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Lesson 2

How to Cope with Depression

At some time in your life, you will be impacted by depression, whether it is your own, or the depression of someone else close to you.[1] In any given year, approximately 18.8 million American adults (9.5% of the population) are coping with depression,[2], 1 in 5 New Zealanders are impacted,[3], 20 percent of Australians are affected,[4], and 1 in 4 Britons experience a mental health problem (with depression being a major source).[5] Depression is serious – the World Health Organization considers that by 2020, depression will be the second leading contributor to the global burden of disease behind heart disease, with it already affecting about 121 million people worldwide.[6]
Feeling down or blue is a natural part of life when people let us down, things go wrong, or we lose people we love or the dreams we've valued. It's normal to feel sad when faced with setbacks, as we come to terms with what the setback means for us and struggle to find our way back to feeling normal again. This sadness becomes a problem when it fails to pass and we fail to bounce back. If the sadness stretches over weeks, is occurring frequently, and interferes with your ability to get on with life, interact with people, and to enjoy your life, then it's likely that you're experiencing some form of depression and it's vital to speak with your doctor quickly. Provided you're able to access information, and that you've got a good support network around you, even severe depression is a highly treatable condition.

Seek help
Identify depression as a possible challenge you're facing and seek professional help. If you haven't already sought help for your depression, it's vital that you do so and don't try to go this alone. If you're unsure what's wrong with you and some of the things you read here resonate with your own situation, seek advice from your doctor. Signs of depression include (you might experience some or a range of these):[8][9]
An inability to function normally in everyday life, including lethargy, fatigue, and inability to get excited about things you used to love doing, finding that doing things takes a lot of your energy
Persistent sadness, including fits of crying either uncontrollably or set off easily, feelings of anxiety or emptiness
Feeling blue, sad, down all of the time over a period of at least two weeks
Feeling worthless, self-blaming
Sleeping a lot more or less than usual,
insomnia or excessive sleep
Unusual weight gain or loss, overeating or appetite loss
Finding thinking or
concentrating difficult, "foggy" thinking, inability to make clear decisions, forgetfulness
Pessimism – feeling a sense that life is hopeless, pointless, futile, and meaningless; may even lead to a feeling of numbness
Body pains,
cramps, digestive problems, headaches, and other aches unable to ease with treatment (for some people)
Irritable a great deal of the time, restless
Suicidal thoughts, thoughts about dying; sometimes attempts at suicide.
Ask your doctor to explore possible medical causes behind your depression. Some depression results from, or is a side effect of, medical conditions or treatment for other medical conditions, and in some cases, medical conditions can mimic depression.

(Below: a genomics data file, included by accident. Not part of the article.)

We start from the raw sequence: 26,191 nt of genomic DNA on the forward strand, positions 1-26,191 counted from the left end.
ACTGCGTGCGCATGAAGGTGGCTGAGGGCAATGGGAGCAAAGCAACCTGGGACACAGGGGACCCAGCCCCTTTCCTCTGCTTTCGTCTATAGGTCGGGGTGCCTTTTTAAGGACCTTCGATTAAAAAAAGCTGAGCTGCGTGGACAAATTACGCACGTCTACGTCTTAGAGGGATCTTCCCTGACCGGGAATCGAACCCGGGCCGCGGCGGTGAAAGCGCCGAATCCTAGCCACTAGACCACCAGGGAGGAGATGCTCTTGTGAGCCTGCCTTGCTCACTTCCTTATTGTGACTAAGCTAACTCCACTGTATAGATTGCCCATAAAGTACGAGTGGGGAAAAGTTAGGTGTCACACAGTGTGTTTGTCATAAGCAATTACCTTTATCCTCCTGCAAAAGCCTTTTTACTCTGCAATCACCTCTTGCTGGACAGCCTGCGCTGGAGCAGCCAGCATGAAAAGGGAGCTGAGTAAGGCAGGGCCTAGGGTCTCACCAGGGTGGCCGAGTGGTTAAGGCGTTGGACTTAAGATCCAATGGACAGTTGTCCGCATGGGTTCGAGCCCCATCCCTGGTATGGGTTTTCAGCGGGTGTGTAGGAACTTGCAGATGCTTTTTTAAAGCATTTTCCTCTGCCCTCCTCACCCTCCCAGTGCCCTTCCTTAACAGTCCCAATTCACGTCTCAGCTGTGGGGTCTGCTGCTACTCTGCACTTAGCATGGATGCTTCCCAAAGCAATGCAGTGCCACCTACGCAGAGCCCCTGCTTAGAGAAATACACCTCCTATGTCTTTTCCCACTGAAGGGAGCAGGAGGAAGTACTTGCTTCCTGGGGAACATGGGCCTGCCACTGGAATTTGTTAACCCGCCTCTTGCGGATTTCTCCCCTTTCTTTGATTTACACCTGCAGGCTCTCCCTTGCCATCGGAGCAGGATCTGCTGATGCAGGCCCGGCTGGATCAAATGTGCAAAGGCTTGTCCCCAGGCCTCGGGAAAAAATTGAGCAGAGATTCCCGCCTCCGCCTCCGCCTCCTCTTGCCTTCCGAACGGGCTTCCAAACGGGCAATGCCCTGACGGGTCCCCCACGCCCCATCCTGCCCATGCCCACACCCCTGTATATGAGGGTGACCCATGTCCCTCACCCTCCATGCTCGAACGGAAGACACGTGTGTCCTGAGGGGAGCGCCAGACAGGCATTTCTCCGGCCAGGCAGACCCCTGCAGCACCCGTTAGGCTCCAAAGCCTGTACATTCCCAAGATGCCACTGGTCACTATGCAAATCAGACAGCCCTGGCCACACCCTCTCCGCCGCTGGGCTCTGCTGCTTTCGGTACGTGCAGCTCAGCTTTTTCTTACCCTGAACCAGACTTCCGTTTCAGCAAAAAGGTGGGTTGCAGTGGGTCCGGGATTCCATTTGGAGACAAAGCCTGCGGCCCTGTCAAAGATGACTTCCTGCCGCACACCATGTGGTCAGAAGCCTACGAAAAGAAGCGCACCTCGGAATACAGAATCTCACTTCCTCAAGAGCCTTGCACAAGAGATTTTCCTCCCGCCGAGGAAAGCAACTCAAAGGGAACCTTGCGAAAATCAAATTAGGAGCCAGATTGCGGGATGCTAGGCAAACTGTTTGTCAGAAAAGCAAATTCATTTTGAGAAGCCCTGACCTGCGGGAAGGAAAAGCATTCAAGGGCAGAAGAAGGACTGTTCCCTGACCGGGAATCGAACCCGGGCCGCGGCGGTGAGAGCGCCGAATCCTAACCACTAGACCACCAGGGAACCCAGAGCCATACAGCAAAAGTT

[10] It's important for your doctor to identify any physical causes for depression that require specific treatments, or to eliminate other reasons for your condition. Common medical conditions that might trigger depression include:
Vitamin or mineral deficiencies, especially for people on restrictive diets. B vitamins are associated with depression,[11] although it's unclear whether lower levels of B vitamins (especially B12) cause or are caused by depression.[12] Either way, if you know your vitamin and mineral input isn't optimal, fixing it is an important first step.
Thyroid problems,
hormonal imbalances (including pre-menstrual), or disease.[13][14]
Medications – the side effects of some medications include depression. Read the warnings and talk with your doctor about any concerns you might have.
Alcohol, drug, or other addictions.[15]
Genetic links to depression.
Co-existing illnesses – depression often accompanies anxiety disorders (for example,
post-traumatic distress disorder, OCD, social phobia, etc.), alcohol and substance abuse, heart disease, stroke, cancer, HIV/AIDS, diabetes, and Parkinson's disease.[17] These diseases may precede, cause or be a consequence of the diseases.[18]
Depression is more common among women than men, including
post-partum depression (the "baby blues"), premenstrual syndrome (PMS) or premenstrual dysphoric disorder (PMDD).[19][20]
Begin your healing
Start your journey to wellness. Depression can feel endless when the lethargy takes over and everything seems too hard. For this very reason, it's important to view getting well as a journey of gradual steps, rather than something with an instant cure. Even when you make up your mind to get well, there will be times that your determination is challenged by self-questioning and
despair. And yet, this is precisely when you must do your best to avoid being "depressed about being depressed!" Here are good ways to start:
Name your beast. Winston Churchill called his depression his "black dog". By turning it into a pet, he made a difficult situation into a controllable one – although depression sticks to us much as does a dog, our thoughts about depression can be trained, much as we train a dog: patience, persistence, and habituation can turn around depression.